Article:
Well, things have been quiet on the Arc-O-Matic front for a while, and there are reasons for that. First, while shooting a video showing how it works, It started to fall apart. This was not unexpected. The whole thing was built in a few hours, and held together with hot glue and gaff tape. Failure was just a matter of time. Second, while it was in my workshop awaiting repair, one of the cats (ChaCha!) managed to knock it off a table onto the concrete floor, which made things worse.
But an important thing happened between the destruction of the Arc-O-Matic and now… I can easily 3D print things!
Here we see the old elbow mechanism, which consists of glue and tape. Pretty sad. It held up fine for Gallery Night, but it’s no permanent solution.
So my first idea for repair was to take some of the weight off the arm via the elbow joint. I thought about buying some ball casters but then realized I could just print my own! Here is one on Thingiverse, and here’s a photo of the one I printed. My initial idea was to just glue this on to the bottom of the micro-servo.
But when you’ve got a 3D printer, why stop there? I ended up designing a part that would hold the micro-servo, and allow the dowel to attach to it. See this photo.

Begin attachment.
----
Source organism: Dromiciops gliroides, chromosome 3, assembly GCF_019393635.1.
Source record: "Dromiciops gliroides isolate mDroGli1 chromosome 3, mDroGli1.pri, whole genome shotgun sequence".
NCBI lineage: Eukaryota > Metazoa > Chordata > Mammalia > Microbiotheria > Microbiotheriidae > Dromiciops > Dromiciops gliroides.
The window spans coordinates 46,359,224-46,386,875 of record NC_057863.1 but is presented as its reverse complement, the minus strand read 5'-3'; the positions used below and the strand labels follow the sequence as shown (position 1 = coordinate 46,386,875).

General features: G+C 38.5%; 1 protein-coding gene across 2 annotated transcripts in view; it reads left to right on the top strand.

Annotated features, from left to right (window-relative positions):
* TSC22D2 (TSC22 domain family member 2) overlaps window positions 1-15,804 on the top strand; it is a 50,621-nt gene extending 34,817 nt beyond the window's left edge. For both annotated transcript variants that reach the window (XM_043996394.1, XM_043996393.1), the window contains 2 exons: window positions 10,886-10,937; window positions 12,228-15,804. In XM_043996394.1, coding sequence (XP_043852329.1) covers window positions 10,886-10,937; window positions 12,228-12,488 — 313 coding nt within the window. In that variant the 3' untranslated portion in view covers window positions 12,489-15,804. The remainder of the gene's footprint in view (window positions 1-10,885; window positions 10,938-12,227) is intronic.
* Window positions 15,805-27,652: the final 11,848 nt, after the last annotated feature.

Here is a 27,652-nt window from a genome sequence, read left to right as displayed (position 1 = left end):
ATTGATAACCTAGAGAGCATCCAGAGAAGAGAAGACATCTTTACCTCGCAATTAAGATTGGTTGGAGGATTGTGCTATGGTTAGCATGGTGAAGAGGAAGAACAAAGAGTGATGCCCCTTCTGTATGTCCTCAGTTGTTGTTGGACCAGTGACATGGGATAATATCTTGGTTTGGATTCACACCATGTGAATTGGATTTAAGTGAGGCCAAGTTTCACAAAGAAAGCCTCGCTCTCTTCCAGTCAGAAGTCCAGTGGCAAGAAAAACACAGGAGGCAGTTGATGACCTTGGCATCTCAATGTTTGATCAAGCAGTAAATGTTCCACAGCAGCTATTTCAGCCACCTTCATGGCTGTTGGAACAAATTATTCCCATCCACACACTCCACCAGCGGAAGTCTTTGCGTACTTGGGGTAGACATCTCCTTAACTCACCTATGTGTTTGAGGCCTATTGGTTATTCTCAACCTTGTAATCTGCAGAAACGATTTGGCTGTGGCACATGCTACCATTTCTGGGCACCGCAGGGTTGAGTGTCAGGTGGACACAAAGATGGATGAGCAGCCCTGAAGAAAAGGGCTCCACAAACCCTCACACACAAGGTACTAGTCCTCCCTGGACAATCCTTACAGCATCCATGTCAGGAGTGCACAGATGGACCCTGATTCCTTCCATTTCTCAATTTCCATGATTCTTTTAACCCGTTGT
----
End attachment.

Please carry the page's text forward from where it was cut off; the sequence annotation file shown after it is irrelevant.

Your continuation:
Now, I know some of you still don’t get Google+, so here’s how it works. I posted my progress there, and someone who follows me mentioned a post about Florian Horsch printing a servo coupler on a Ultimaker. My first thought was, “crap, can I print that on my MakerGear Prusa?” And yes, I definitely can.
So here’s the result so far. A new elbow. The bottom piece holds the larger dowel and the micro-servo, while the top piece fits snugly onto the business end of the micro-servo and holds the smaller dowel. I’ve not yet attached the ball caster (which uses a marble) in this photo, but I tested attaching it to an earlier version using acetone to weld the plastic together. (I suppose a screw could be another option there.)
I’m hoping to get this thing rebuilt and working before the end of July (hint hint!) and once I’m pleased with all the pieces, I’ll write up some instructions, toss the files on Thingiverse, and hope someone else thinks it’s cool enough to play with.